The Pro-Chancellor of the University of Lagos, Wale Babalakin, has said universities cannot continue to survive on government largesse, adding that they must learn to invest and improve on revenue generation.
Speaking Wednesday during the conferment of postgraduate and honorary degrees at UNILAG’s 50th Convocation Ceremony, Mr Babalakin said Nigerian universities cannot continue to survive as ”government departments expecting government largesse”.
Mr Babalakin said while there had been arguments on whether education should be funded by government alone or it should be funded by government and all stakeholders, his position was that quality education “is an inescapable necessity”.
“It is a must that we all have to be properly educated, so if government can afford to do it all on its own, so be it. But if government cannot afford it, then we all must join forces to do it. If the choice is between quality education and free education, I choose the former,” he said.
Citing examples of universities that have worked hard to be self-sufficient, Mr Babalakin said: “Harvard University today has an average of $36b. Oxford and Cambridge Universities jointly have 22 Billion Pounds (about $30b). One College in Cambridge (Trinity College) has $1.3b. How did these universities achieve this? The founders of these universities realized that universities must invest, create value, save money and be productive.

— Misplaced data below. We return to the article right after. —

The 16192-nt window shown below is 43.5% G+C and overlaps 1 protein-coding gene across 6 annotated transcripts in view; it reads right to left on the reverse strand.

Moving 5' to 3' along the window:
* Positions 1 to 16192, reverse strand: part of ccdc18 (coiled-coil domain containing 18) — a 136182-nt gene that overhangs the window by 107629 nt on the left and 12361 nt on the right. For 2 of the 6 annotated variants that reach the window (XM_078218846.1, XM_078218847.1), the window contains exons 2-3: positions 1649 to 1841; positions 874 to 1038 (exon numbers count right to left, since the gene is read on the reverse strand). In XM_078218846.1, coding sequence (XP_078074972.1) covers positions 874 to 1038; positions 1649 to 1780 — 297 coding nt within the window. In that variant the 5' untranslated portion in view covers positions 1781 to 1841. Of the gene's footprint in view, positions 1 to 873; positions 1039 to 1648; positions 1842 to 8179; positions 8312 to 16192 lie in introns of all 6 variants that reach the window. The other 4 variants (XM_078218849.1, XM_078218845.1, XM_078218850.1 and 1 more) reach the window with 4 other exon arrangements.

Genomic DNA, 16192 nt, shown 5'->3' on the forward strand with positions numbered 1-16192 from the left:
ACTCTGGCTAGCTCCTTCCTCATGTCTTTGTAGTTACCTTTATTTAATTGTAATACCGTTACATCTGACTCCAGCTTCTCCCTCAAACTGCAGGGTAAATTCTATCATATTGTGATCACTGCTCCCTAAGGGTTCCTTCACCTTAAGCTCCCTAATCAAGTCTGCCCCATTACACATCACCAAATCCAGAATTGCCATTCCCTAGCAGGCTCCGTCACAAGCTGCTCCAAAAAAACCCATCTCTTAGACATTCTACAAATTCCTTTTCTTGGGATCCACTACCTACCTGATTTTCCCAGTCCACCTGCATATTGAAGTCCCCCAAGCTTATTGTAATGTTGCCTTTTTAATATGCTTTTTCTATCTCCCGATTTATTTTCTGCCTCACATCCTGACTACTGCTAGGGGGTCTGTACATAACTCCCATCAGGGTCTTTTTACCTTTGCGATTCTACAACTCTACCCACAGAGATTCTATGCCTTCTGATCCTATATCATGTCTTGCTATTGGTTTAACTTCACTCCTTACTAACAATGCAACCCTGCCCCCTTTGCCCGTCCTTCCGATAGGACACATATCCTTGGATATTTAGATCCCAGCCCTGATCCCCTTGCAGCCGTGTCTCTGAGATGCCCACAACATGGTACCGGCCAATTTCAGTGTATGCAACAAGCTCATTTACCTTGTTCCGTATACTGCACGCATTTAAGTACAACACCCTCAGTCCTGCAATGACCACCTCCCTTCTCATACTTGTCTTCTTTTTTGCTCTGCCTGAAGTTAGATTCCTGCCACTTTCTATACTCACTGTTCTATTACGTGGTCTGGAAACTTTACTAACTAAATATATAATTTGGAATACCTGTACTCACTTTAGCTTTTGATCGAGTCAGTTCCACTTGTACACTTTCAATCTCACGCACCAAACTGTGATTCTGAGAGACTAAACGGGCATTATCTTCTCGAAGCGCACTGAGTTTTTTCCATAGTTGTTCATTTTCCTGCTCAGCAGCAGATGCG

“Our universities cannot continue to survive as government departments expecting government largesse. We have to take advantage of what we’ve got. There are no less than 50 Nigerians today, who can rebuild UNILAG, but they have to know that their contributions would be used appropriately and they would be able to measure performance and monitor their money.
“If you can assure them of these, then you will be on the road to rebuilding the university system in a manner that it can compete all over the world. There is nothing such as Nigerian education or Nigerian standard. Standard must be universal and world-wide.”
Mr Babalakin thanked President Muhammadu Buhari, for his “very keen interest and determination to reposition education in Nigeria”.
He also thanked the Education Minister, Adamu Adamu, “whose commitment to the cause of repositioning the education system is unparalleled”; as well as the Executive Secretary of the National Universities Commission (NUC), Abubakar Rasheed, who represented the president at the event.
Urging the Ph.d graduates to see their degree as a pedestal for greater achievements, the pro-chancellor said: “I want you to be part of a great reformation of Nigeria. I want you to be instrumental to positive change. I want you to be developmental in your various fields and refuse to accept defeat. You are special members of the intelligentsia and you shouldn’t take it for granted.
“I urge you to take the position of United States President John F. Kennedy when he came into power in 1959, that the torch had been passed to a new generation that will not be deterred by the frivolities and obstructions of the former. Let us decide that we’ll turn every stumbling block to a stepping stone for the attainment of greater heights.”
Mr Babalakin advised them to participate actively in activities of UNILAG’s Alumni Association, noting that “the greatest universities in the world have gotten to their peak largely because of great support from their alumni”.
Honorary doctorate degrees were conferred on prominent lawyer, Femi Okunnu; the General Overseer of Mountain & Fires Ministries, Daniel Olukoya; and Zenith bank Chairman, Jim Ovia.
Also at the event were former Lagos State Deputy Governor Lateefat Okunnu; Adebutu Kessington; Lagos State Governor-Elect Babajide Sanwo-Olu; former Osun State Deputy Governor Titi Laoye-Tomori; and Prof. Oye Ibidapo-Obe, among others.
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